Daily Inspiration: “A failure of your imagination is not the most desirable of all outcomes!”


“A failure of your imagination is not the most desirable of all outcomes!” – Futurist Jim Carroll

If you are going to try and do something, try and be as big and bold as you can!

You don’t want to look back later with recriminations, thinking that you could have and should have done more – because there’s always more that you can do! And to think big and bold, you need to stretch your imagination more than you think is possible. You can’t let a failure in the scope of your imagination be the root cause of your failed future!

Pictured on the screen behind me in this image is an early version of a Canon digital camera. The company pretty much owns the digital camera space today – they’ve innovated, changed, and evolved at a furious pace, by rethinking and reimagining the very concept of photography along the way. I’ve gone through multiple different Canon cameras, all the way back to a G2, which first came out in March 2002. I still have it – it can be used as a great camera 20 years on. I particularly like the fold-out screen that it features, allowing me to place the camera in awkward locations to get great shots!

Yet I also have an original Kodak DC-50 – it first brought me into the world of digital photography one year after its original release in 1996!

These are the first ever pictures I took with the camera that year of my little guys – the pictures are small and fuzzy, and at 1MP, barely fitting in any detail. Yet at the time it was a magical and imaginative tool, opening up the mind of any to the precipice of a new era.

What’s the point of this, other than sharing some cute photos? Well, to start, the arrival of the digital camera provided me with some wonderful stage material about the pace of change, as it became the basis for my story about “things from the olden days.”

More important, though, Kodak’s failure to capitalize on a massive industry and technological shift provides important lessons on what happens when your imagination fails to scale. Kodak lost an opportunity to realign to an entirely different future because they didn’t think big and bold enough – at the same time that they were dabbling in digital cameras, they were continuing to dabble with film photography, and would for quite some time. Canon didn’t – they went all-in on digital. realizing that there was a massive historical transformation underway. Guess who owned the future?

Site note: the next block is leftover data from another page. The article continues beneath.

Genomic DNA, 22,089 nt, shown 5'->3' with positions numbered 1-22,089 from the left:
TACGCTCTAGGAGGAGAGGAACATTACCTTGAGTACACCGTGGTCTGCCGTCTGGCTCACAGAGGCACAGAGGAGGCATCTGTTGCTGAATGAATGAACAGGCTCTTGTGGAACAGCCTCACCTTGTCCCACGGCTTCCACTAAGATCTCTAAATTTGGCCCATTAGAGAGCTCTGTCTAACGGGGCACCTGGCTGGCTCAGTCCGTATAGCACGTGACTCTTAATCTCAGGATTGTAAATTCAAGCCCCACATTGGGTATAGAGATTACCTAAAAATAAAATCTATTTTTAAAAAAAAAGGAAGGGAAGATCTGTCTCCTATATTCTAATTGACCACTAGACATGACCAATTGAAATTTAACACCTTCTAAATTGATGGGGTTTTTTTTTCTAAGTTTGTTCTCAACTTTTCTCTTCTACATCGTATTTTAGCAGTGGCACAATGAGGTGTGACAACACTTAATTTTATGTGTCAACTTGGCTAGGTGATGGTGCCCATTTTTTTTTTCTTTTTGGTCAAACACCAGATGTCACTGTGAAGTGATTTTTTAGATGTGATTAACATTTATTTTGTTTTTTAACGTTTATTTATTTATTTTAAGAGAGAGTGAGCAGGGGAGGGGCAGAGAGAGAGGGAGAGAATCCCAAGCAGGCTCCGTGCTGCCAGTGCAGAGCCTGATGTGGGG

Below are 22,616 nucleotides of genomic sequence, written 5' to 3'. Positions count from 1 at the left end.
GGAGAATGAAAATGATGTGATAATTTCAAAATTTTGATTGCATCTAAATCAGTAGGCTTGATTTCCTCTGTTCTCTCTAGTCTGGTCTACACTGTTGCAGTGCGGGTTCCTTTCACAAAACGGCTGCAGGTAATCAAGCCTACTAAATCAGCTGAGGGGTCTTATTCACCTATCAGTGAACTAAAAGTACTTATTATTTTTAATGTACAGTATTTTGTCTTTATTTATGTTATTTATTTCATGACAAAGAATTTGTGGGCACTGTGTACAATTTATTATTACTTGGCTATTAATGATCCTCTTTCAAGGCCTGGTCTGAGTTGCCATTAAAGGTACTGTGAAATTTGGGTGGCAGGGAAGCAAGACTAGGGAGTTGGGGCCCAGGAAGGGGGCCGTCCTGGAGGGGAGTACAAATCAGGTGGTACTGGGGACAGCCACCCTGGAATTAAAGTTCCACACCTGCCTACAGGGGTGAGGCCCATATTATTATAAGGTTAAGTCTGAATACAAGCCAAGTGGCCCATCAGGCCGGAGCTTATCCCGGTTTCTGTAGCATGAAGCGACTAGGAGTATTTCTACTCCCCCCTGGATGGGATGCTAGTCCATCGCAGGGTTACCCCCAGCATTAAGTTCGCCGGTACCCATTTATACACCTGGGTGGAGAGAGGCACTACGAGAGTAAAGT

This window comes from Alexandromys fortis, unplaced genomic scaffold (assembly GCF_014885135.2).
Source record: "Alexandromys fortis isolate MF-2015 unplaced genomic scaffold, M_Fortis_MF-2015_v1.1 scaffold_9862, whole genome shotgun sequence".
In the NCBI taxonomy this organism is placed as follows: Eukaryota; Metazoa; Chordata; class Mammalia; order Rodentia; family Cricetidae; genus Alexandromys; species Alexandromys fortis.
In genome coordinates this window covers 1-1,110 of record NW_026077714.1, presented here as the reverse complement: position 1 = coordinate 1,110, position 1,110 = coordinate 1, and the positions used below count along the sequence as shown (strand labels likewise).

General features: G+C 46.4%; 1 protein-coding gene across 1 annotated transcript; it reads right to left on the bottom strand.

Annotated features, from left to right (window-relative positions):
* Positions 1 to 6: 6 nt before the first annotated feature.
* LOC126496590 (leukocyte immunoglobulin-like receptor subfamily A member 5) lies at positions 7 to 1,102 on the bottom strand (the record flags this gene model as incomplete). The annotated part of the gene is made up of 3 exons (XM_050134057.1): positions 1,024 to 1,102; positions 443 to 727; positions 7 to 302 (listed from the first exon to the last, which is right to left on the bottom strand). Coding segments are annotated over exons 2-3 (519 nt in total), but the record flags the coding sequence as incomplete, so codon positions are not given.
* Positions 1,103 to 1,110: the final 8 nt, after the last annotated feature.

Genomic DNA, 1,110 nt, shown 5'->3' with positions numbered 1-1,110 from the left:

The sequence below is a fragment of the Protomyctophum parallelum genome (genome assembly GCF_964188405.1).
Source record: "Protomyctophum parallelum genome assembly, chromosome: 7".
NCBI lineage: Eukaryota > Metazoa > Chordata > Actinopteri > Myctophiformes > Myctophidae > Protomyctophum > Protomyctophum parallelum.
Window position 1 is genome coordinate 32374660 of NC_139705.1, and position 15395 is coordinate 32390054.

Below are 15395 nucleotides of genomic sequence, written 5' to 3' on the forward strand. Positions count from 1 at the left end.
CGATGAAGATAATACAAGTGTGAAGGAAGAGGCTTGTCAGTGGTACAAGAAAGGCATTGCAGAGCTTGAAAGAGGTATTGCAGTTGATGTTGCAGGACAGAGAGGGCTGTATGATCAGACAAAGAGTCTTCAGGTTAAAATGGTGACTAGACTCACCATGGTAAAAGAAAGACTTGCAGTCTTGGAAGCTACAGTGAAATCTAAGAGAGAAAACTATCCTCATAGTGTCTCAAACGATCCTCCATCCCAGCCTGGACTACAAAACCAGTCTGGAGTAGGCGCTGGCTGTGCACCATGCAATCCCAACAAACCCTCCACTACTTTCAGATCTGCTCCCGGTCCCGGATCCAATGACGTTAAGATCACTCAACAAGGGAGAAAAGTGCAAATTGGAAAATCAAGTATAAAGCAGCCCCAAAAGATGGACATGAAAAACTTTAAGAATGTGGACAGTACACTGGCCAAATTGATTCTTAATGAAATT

We’ve seen this failure of imagination occur before. Famously, the original concept of the computer mouse and interactive screen was developed at the Xerox PARC research laboratory – but few of the individuals responsible for taking the organization into the future realized what the small device represented. Steve Jobs did though during a visit in 1979 – he and others saw ti and revolutionized the computer industry as he realized the potential for the mouse, windows, icons, and other forms of computer navigation. So much for Xerox.

Blackberry? It was great at e-mail – it excelled at the task. But the minds of the co-CEOs were too small, and when the iPhone came out, they could not conceive of mobile devices being used for much more than e-mail. They failed to imagine a future in which a small device would become a bit of magic in our pockets, doing everything from managing and monitoring our health and fitness activities to becoming the equivalent of the very high-end digital camera that Canon sells today.

Too many organizations and the individuals within them fail in the future because they fail with the scope of their imagination. We’re witnessing the same thing happen today in the automotive sector – as cars become computers, the very concept of transportation is changing in a massive way. We’re seeing it in the world of energy, as traditional utilities fail to realize that in a world of distributed energy micro-grids, they are but insurance companies, and need to take on a dramatic, bold new role. We’re seeing it in the world of insurance, where old-line companies are failing to realize that the future is all about real-time analytical underwriting. The list goes on.

Don’t let your past define your future. You should never let a failure of the scope of your imagination be your future legacy – you can always be bigger and bolder!


THE FUTURE BELONGS TO THOSE WHO ARE FAST features the best of the insight from Jim Carroll’s blog, in which he
covers issues related to creativity, innovation and future trends.